9/11 Memorial Service in honor of first responders
The Warren County Memorial Park will be holding a 9/11 memorial service Wednesday, September 11, at 5:30 p.m.
The cemetery began the memorial service on September 11, 2006, the fifth anniversary of the tragedy.
Ruth Seebeck, co-manager with her husband Ed Seebeck of the cemetery, had seen a flag field elsewhere and wanted to do something to that tone in Warren County.
On the 10th anniversary, the Warren County Emergency Service Memorial had been erected and dedicated. The memorial contains a piece of metal from the rubble of 9/11 as well as an American flag and the five different emergency services flags.
The piece of metal from the rubble is courtesy of the hard work of the Starbrick Volunteer Fire Department. The memorial itself was paid for through brick purchases and donations.
“September 11, for anyone old enough to remember it, will never forget. Something like that just never leaves your imagination,” said Ruth.
“We wanted to pay tribute to that day in remembrance. Like most things in life, we forget and we don’t really pay attention to history and I wanted to keep that alive.”
Along with those fallen in 9/11, local responders are also acknowledged and thanked during the service.
“It’s important to say thank you to local heroes and those who get out of bed at 3 a.m. for fire or EMS or leave the Christmas dinner table and their families and friends to go take care of someone else’s family and friends,” said Ruth.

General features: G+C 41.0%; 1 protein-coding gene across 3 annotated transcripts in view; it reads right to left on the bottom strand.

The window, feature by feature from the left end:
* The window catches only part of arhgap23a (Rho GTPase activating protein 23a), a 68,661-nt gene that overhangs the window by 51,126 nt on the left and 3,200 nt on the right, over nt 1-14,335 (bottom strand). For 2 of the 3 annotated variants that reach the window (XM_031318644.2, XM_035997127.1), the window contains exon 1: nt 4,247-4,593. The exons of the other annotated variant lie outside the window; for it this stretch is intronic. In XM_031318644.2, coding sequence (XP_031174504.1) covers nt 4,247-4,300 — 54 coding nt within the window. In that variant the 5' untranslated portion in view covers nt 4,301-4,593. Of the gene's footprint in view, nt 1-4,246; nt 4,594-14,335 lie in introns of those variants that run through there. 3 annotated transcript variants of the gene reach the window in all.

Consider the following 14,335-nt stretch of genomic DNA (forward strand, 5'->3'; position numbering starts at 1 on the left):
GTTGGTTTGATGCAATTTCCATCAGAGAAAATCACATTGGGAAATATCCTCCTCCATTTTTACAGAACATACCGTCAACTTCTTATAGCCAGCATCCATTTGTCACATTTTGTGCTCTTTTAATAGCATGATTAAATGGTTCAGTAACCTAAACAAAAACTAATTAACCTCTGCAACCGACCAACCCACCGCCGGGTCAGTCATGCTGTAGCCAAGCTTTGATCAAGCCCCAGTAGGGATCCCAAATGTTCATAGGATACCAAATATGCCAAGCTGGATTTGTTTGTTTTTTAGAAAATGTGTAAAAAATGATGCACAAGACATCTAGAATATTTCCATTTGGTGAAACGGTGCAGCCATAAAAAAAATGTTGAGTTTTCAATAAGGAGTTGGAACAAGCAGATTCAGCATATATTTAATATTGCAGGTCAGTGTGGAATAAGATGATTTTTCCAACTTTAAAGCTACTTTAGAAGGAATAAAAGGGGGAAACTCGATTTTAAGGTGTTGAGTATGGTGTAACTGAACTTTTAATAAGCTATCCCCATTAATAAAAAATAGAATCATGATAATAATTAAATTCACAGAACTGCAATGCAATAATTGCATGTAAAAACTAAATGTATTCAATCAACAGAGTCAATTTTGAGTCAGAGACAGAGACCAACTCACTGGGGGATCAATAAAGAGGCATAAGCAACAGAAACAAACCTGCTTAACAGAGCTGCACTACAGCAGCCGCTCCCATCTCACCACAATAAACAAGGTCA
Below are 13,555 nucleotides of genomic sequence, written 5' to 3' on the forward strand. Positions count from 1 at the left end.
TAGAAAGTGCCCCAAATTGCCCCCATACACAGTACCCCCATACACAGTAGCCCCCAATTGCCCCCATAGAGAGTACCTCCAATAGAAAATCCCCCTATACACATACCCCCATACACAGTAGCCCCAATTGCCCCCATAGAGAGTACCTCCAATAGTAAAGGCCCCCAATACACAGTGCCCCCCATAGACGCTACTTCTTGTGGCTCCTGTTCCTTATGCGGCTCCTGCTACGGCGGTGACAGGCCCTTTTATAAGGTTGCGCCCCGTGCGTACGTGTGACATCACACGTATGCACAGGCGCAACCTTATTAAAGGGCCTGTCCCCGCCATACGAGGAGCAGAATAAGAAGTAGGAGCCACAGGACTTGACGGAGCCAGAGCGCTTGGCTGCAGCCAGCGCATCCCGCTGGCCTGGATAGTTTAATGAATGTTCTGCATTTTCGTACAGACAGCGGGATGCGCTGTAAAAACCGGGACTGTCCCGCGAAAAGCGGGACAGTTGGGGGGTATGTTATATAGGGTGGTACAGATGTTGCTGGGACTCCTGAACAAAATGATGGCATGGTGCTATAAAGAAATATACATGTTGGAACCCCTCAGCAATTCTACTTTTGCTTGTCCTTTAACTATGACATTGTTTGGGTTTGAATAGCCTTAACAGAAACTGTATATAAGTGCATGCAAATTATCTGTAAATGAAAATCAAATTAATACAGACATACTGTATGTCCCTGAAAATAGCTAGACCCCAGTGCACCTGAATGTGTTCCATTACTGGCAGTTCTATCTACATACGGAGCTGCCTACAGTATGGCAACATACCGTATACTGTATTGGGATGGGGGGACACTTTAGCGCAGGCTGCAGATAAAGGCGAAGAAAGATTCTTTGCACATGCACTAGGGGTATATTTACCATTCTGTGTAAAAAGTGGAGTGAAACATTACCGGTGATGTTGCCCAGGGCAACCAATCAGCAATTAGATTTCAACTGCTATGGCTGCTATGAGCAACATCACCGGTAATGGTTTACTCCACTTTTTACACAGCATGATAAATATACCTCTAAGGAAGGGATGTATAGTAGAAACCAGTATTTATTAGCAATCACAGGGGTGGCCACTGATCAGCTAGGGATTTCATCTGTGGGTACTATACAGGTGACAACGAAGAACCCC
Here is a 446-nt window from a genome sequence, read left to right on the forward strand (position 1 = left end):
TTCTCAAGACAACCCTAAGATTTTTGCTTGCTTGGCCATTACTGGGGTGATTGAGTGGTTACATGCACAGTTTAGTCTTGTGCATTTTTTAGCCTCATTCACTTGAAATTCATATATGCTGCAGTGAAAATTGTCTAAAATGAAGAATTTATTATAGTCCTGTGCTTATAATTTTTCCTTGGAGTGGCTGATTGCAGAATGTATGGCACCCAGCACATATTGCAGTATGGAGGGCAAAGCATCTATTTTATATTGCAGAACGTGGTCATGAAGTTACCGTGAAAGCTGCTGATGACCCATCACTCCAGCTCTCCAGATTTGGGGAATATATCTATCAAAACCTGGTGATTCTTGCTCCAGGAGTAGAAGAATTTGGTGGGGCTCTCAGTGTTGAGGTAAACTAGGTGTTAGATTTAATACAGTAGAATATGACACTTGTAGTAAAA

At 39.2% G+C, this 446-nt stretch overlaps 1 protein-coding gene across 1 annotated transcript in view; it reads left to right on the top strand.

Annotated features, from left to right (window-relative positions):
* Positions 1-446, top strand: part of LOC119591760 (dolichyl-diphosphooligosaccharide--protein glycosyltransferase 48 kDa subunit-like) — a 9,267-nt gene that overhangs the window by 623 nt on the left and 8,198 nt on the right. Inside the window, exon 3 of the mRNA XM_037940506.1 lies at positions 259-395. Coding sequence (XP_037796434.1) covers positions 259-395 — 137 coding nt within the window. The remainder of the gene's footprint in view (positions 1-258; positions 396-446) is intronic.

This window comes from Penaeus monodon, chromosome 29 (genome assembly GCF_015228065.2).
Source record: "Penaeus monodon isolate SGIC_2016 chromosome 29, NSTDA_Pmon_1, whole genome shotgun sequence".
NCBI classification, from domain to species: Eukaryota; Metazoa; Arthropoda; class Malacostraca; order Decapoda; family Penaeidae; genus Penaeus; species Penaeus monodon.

According to Ruth, the memorial service is the largest in Western Pa. and possibly the entire state, other than the one held in Shanksville, Pa., where Flight 93 crashed.
“Our first memorial gathered over 1,000 people,” said Ruth. “We even bring in people from outside of Warren County.”
The Iron Horse Cowboys, a bike riding group who formed after 9/11 and whose first ride was a tribute ride to NYC, stumbled upon the memorial park by accident in 2009 and have attended the memorial service ever since.
The group has members from places such as Michigan, California, New Jersey, Ohio and New York.
Ruth would also like to thank the over 30 volunteers who helped set up the field of 3,300 American and Pennsylvania flags on Sunday, September 1. The 3,000 American flags represent those fallen in 9/11 and the Pennsylvania flags represent the almost 300 Pennsylvanians fallen in the combats following 9/11.
The ceremony will begin at 5:30 p.m. and will last approximately an hour and a half.
There will be bleachers and chairs for those attending the ceremony to sit on.
“It takes about 20 people just to set everything up,” said Ruth.
Warren County Civil Air Patrol will provide the Missing Man Tableau, Conewango Clippers will provide the music and the John Gertsch Memorial Honor Guard will perform the 21 Gun Salute.
Honorary Junior firefighters and Explorer Posts will be honored during the service as well.
“Teens are the future for both EMS, fire services and military. It’s important to encourage and honor them for getting involved at a young age,” said Ruth.
A candle lighting will be held in memory for fallen officers.
Parking will be in the top field and attendees will be shuttled down to the ceremony site.
Cocoa, coffee and cookies will be served following the ceremony.